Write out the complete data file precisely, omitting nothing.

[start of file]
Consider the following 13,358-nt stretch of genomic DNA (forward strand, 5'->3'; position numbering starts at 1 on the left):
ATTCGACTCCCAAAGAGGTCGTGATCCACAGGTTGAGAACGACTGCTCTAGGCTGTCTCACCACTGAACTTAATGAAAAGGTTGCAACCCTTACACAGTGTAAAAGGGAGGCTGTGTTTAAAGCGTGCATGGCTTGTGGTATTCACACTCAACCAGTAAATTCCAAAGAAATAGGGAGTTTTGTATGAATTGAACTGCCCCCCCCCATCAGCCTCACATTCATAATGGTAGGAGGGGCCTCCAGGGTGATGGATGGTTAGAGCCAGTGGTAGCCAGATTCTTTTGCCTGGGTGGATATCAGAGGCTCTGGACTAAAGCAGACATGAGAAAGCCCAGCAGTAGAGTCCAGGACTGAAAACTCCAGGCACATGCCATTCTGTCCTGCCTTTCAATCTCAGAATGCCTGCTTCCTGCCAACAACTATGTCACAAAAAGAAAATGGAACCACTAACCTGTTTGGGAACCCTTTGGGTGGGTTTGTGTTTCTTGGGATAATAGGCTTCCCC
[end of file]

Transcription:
Consider the following 13,358-nt stretch of genomic DNA (forward strand, 5'->3'; position numbering starts at 1 on the left):
ATTCGACTCCCAAAGAGGTCGTGATCCACAGGTTGAGAACGACTGCTCTAGGCTGTCTCACCACTGAACTTAATGAAAAGGTTGCAACCCTTACACAGTGTAAAAGGGAGGCTGTGTTTAAAGCGTGCATGGCTTGTGGTATTCACACTCAACCAGTAAATTCCAAAGAAATAGGGAGTTTTGTATGAATTGAACTGCCCCCCCCCATCAGCCTCACATTCATAATGGTAGGAGGGGCCTCCAGGGTGATGGATGGTTAGAGCCAGTGGTAGCCAGATTCTTTTGCCTGGGTGGATATCAGAGGCTCTGGACTAAAGCAGACATGAGAAAGCCCAGCAGTAGAGTCCAGGACTGAAAACTCCAGGCACATGCCATTCTGTCCTGCCTTTCAATCTCAGAATGCCTGCTTCCTGCCAACAACTATGTCACAAAAAGAAAATGGAACCACTAACCTGTTTGGGAACCCTTTGGGTGGGTTTGTGTTTCTTGGGATAATAGGCTTCCCC